To answer this question, let’s go back to our road trip. As mentioned above, you’ve only been to Littleton once before, and that was over 20 years ago. Traffic in the area could be highly variable. That one romanticized trip may not be representative of all trips, in the same way that your detour experience was a fluke. There could be heavy construction on the road, and your detour, though miserable, may have actually saved you time. Since you didn’t actually take the highways this time, you don’t really know what they are like at all times.

There could have been heavy traffic on the highways.

If traffic conditions in your area are highly unpredictable, you might be less confident about taking the trip with your brother. Conversely, if highway traffic is relatively consistent, you will probably get to your destination on time. The more predictable the world is, the more optimistic your decisions can be. We call such a world deterministic, which means you can predict what will happen when you take a particular action in a particular situation.

On the other hand, if you live in a world that’s always changing — if roads are closed for construction almost every summer (as they are in my city), and traffic fluctuates wildly — then you’d be more hesitant to recommend the weekend trip. We call such worlds stochastic, which means “not-deterministic”, or somewhat unpredictable*.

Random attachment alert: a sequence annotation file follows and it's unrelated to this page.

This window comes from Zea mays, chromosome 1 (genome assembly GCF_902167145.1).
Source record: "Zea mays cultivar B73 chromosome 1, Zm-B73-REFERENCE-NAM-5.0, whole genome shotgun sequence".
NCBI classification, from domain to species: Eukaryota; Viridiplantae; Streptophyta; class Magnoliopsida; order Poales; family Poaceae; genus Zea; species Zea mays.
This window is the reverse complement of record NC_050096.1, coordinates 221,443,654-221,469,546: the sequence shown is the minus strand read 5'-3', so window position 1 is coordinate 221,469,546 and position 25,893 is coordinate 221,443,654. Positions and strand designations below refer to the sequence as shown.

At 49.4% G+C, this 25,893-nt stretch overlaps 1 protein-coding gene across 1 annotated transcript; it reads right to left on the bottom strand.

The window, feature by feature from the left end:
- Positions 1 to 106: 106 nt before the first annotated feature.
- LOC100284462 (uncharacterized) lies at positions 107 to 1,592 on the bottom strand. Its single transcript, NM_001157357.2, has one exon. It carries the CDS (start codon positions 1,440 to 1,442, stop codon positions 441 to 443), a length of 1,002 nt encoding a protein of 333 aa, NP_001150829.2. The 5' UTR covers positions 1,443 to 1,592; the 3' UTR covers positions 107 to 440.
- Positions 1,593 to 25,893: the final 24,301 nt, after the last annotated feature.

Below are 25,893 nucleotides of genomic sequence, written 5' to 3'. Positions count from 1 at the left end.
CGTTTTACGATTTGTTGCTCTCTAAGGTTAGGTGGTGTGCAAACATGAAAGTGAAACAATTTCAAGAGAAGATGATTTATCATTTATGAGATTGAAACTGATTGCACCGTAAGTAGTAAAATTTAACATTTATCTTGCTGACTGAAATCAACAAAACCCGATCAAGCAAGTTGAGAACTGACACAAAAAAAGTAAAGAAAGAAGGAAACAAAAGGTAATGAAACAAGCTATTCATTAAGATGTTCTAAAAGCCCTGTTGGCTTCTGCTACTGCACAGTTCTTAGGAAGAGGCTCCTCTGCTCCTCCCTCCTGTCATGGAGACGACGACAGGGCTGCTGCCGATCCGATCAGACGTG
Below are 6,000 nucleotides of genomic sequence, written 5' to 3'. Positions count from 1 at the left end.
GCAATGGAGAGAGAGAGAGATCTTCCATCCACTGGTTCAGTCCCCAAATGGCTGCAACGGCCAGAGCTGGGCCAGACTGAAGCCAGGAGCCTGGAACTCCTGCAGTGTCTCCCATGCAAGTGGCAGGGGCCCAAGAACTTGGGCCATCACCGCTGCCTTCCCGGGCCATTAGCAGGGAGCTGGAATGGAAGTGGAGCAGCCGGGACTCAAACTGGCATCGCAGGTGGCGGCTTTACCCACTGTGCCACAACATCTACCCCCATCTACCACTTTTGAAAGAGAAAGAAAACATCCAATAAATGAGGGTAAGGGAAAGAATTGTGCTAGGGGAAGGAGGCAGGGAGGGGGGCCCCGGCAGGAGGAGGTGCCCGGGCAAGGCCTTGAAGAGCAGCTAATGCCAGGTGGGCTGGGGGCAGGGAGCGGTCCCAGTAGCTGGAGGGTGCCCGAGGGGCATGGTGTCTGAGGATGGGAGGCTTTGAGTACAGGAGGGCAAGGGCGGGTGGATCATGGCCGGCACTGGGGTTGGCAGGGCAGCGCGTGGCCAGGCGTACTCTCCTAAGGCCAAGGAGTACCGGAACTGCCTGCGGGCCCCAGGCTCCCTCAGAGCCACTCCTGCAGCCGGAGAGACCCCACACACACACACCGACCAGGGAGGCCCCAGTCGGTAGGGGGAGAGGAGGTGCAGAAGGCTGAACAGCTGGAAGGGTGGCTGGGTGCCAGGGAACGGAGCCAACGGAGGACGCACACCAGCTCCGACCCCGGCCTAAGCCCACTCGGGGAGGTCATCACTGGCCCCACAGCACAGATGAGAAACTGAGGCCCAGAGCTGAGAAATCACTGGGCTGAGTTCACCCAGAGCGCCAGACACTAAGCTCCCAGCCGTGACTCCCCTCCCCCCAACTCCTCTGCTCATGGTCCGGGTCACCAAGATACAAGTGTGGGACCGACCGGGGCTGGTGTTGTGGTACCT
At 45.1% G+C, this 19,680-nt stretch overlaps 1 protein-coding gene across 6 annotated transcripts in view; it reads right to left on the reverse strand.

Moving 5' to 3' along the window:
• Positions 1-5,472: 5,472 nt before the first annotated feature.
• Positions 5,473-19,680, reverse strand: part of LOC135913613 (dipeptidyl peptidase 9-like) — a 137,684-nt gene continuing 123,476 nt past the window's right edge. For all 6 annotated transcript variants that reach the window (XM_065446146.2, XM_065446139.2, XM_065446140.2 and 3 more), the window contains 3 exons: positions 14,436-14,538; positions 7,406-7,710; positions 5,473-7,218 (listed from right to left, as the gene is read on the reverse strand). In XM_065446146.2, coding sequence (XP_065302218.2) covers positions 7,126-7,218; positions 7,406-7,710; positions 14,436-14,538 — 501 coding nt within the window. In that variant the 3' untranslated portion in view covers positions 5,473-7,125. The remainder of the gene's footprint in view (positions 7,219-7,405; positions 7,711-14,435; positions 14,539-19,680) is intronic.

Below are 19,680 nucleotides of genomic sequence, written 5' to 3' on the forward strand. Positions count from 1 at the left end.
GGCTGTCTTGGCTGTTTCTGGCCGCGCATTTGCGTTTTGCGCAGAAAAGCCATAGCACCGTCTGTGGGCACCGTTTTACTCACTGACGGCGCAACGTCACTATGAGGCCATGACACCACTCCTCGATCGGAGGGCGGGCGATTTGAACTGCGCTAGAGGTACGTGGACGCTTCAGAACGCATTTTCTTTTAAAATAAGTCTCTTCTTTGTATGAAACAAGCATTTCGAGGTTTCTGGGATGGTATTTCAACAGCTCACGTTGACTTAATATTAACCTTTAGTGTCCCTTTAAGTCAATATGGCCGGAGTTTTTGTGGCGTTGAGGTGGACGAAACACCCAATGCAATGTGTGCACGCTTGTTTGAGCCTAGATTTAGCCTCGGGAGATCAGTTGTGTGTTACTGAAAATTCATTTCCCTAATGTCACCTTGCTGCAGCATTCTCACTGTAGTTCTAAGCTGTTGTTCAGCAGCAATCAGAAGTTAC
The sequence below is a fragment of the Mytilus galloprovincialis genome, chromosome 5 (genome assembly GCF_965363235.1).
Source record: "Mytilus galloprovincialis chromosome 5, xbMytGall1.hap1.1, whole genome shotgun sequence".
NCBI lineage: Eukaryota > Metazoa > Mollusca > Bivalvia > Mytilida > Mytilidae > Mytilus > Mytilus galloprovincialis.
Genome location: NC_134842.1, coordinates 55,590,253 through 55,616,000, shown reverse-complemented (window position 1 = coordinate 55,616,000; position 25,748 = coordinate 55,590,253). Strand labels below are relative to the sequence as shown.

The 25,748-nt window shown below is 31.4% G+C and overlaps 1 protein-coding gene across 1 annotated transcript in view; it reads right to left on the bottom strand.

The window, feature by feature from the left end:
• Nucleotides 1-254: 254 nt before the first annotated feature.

*Note: the world can’t be entirely unpredictable, i.e. random, otherwise you would not be able to say anything about any future trips, even if yours had turned out OK.

In summary, there are three things we consider when learning from our actions:

  1. How predictable is the world? (deterministic or stochastic)
  2. How experimental are my actions?* (stick to the highway or occasionally take a detour)
  3. Should I make future decisions based on what actually happened, or based on what the best course of action I think was? (off-policy or on-policy, SARSA vs Q-Learning)

* As mentioned earlier, both the algorithms used for SARSA and for Q-Learning are open to exploration, i.e. trying to find shortcuts. The two algorithms decide what action to take based on a decision algorithm called ε-greedy (pronounced epsilon-greedy). ε-greedy, like most of us, is a mildly risk-taking approach. The majority of the time, ε-greedy picks the best known path to take from memory (in our case, the highways); but occasionally it tries something new and random.

Originally published at on January 31, 2019.

My goal is to develop and productize A.I. that combines symbolic reasoning with motivation. This A.I. will define and solve abstract problems on its own.